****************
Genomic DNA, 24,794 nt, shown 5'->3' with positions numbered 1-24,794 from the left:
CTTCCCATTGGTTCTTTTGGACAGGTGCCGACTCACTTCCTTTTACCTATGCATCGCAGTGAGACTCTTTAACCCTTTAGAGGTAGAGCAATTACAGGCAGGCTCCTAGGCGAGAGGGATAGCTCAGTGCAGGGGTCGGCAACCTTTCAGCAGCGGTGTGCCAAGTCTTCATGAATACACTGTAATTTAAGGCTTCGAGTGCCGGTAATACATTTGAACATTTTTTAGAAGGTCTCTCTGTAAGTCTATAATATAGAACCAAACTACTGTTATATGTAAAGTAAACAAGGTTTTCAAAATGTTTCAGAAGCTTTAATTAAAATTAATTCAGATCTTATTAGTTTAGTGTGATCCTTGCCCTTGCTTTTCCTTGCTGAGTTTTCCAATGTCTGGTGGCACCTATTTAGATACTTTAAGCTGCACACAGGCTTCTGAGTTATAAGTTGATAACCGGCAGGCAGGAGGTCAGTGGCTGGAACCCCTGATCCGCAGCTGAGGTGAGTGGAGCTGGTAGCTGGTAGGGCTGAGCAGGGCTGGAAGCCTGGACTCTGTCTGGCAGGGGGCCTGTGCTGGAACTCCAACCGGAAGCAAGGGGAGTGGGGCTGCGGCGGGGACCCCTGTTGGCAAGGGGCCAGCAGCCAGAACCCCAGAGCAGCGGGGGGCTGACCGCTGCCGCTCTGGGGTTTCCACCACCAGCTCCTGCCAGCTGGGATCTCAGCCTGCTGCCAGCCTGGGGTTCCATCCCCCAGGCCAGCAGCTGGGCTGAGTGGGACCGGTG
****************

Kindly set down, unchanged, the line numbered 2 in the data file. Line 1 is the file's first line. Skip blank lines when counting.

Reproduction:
CTTCCCATTGGTTCTTTTGGACAGGTGCCGACTCACTTCCTTTTACCTATGCATCGCAGTGAGACTCTTTAACCCTTTAGAGGTAGAGCAATTACAGGCAGGCTCCTAGGCGAGAGGGATAGCTCAGTGCAGGGGTCGGCAACCTTTCAGCAGCGGTGTGCCAAGTCTTCATGAATACACTGTAATTTAAGGCTTCGAGTGCCGGTAATACATTTGAACATTTTTTAGAAGGTCTCTCTGTAAGTCTATAATATAGAACCAAACTACTGTTATATGTAAAGTAAACAAGGTTTTCAAAATGTTTCAGAAGCTTTAATTAAAATTAATTCAGATCTTATTAGTTTAGTGTGATCCTTGCCCTTGCTTTTCCTTGCTGAGTTTTCCAATGTCTGGTGGCACCTATTTAGATACTTTAAGCTGCACACAGGCTTCTGAGTTATAAGTTGATAACCGGCAGGCAGGAGGTCAGTGGCTGGAACCCCTGATCCGCAGCTGAGGTGAGTGGAGCTGGTAGCTGGTAGGGCTGAGCAGGGCTGGAAGCCTGGACTCTGTCTGGCAGGGGGCCTGTGCTGGAACTCCAACCGGAAGCAAGGGGAGTGGGGCTGCGGCGGGGACCCCTGTTGGCAAGGGGCCAGCAGCCAGAACCCCAGAGCAGCGGGGGGCTGACCGCTGCCGCTCTGGGGTTTCCACCACCAGCTCCTGCCAGCTGGGATCTCAGCCTGCTGCCAGCCTGGGGTTCCATCCCCCAGGCCAGCAGCTGGGCTGAGTGGGACCGGTG